Game Development Reference

In-Depth Information

a, b

a

{
2
,
2
},
2

{
3
,
3
},
3

a, b

b

a, b

{
1
},
1

≈

≈

a, b

b

a, b

{
2
,
2
},
2

{
3
,
3
},
3

{
4
},
4

a

Figure 6.7 Game structure
H
= Knw(
G
) (for
G
of Figure 6.2)

probability, while ensuring that
W
is not left, even if the current state is

q
≈

q
(because if the game is actually in
q
, then it means that Player 1

cannot be sure that the game is not in
q
with some positive probability).

Note that for
W
=
Q
, the condition post
σ
(
q
)

W
is trivial. Hence,

for
W
0
=
Q
the set
W
1
= PosReach(
W
0
) contains all states from which

Player 1 can enforce to reach

⊆

with positive probability. Clearly, this set

is an over-approximation of the almost-surely-winning states, since from

Q

T

W
1

is

reached is 0. Therefore, we compute in
W
2
= PosReach(
W
1
) the set of states

from which Player 1 can enforce to reach

\

and no matter the strategy of Player 1, the probability that

T

with positive probability without

leaving
W
1
, giving a better over-approximation of the set of almost-surely-

winning states. The iteration continues until a fixpoint is obtained. Note that

W
0

T

W
1

W
2

is a decreasing sequence, and
X
0

X
1

X
2

is

an increasing sequence for each computation of PosReach(
W
i
). This algorithm

is thus quadratic in the size of
H
, and exponential in the size of
G
.

⊇

⊇

⊇···

⊆

⊆

⊆···

Theorem 6.9
The problem of deciding whether Player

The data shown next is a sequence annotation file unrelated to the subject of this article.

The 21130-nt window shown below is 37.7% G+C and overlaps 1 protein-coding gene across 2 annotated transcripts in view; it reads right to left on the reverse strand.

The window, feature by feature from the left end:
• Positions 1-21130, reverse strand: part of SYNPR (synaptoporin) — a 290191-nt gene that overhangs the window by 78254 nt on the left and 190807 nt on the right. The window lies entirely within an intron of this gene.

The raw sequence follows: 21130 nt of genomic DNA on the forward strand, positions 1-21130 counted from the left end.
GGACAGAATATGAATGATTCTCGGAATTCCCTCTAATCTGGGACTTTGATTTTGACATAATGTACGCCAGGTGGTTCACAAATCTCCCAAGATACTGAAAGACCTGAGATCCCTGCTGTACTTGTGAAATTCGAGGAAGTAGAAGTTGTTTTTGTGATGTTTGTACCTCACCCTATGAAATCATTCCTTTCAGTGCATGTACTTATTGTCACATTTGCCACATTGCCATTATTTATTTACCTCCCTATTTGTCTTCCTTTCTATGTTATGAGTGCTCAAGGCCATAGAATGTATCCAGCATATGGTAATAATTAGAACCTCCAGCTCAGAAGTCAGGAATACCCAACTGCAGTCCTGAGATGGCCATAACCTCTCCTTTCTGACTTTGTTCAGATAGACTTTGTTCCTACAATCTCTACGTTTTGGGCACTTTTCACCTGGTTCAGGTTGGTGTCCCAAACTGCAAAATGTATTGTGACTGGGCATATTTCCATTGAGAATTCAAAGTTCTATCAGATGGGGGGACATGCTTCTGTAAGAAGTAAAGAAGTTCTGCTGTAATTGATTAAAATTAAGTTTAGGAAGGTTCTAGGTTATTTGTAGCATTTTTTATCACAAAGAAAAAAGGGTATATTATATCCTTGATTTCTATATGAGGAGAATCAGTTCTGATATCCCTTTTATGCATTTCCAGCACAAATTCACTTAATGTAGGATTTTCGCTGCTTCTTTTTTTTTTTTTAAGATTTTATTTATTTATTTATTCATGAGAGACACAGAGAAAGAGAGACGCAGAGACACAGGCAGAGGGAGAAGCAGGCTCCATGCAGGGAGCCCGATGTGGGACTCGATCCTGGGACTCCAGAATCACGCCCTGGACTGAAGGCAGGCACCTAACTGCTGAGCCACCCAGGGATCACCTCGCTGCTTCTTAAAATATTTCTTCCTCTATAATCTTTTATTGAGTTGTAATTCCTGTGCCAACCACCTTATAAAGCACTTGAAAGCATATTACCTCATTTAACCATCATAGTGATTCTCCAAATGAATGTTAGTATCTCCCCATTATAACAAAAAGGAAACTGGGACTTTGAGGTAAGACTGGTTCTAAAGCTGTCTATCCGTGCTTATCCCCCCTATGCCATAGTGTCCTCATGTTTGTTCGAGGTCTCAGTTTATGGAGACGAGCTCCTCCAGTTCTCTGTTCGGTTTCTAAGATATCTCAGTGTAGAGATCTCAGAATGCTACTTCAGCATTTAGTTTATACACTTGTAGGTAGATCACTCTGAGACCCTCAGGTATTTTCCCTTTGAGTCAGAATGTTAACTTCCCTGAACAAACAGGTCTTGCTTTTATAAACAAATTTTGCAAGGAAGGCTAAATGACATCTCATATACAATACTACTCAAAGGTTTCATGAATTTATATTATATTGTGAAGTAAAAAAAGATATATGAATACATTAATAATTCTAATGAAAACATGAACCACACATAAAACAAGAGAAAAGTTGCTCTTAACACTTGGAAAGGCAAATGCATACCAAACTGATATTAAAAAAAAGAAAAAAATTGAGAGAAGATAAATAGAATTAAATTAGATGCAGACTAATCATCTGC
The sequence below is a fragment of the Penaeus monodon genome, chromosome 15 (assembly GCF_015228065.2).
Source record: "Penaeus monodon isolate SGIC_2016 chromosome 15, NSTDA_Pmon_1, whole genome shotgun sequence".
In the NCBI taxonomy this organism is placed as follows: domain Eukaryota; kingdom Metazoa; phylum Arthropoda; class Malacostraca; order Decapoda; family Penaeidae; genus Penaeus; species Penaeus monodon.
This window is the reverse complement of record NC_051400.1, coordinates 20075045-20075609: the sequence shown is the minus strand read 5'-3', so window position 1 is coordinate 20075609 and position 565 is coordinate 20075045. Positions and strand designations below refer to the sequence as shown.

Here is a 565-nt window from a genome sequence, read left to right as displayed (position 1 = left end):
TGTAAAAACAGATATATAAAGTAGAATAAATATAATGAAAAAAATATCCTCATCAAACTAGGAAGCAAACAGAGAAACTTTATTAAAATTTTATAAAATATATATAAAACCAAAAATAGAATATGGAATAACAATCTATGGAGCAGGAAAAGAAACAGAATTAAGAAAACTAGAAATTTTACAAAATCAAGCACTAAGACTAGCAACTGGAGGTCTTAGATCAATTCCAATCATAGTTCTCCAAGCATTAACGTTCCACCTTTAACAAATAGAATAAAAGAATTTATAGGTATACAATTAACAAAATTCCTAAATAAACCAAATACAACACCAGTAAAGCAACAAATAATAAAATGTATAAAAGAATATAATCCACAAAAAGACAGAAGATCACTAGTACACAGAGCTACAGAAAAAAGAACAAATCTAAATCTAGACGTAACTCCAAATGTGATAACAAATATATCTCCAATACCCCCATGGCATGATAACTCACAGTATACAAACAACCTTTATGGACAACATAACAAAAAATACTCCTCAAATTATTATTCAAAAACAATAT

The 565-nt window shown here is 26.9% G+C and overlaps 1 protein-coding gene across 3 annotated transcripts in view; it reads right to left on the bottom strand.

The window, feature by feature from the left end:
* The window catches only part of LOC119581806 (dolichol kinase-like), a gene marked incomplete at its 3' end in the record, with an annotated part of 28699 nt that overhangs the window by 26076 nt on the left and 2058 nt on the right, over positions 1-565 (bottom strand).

1
is almost-surely-

winning in a reachability game with imperfect information is EXPTIME-

complete.

It can be shown that the problem is EXPTIME-hard, see Chatterjee et al.

[2007], and thus the algorithm developed above is worst-case optimal. For

Buchi objectives, an EXPTIME algorithm can be obtained by substituting

the first line of the PosReach(
W
i
) operator by
X
0
=

T∩
Spre(
W
i
) where

Spre(
W
i
)=Apre(
W
i
,W
i
)=

W
i

q
≈

q
: post
σ
(
q
)

W
i

{

q

∈

|∃

σ

∈

Σ

·∀

⊆

}

.

Intuitively, we start the iteration in PosReach(
W
i
) with those target states

from which Player 1 can force to stay in
W
i
in the next round. This ensures

that whenever a target state is reached (which will happen with probability

one), Player 1 can continue to play and will again force a visit to the target set

with probability one, thus realising the objective Buchi(

T

) with probability 1.

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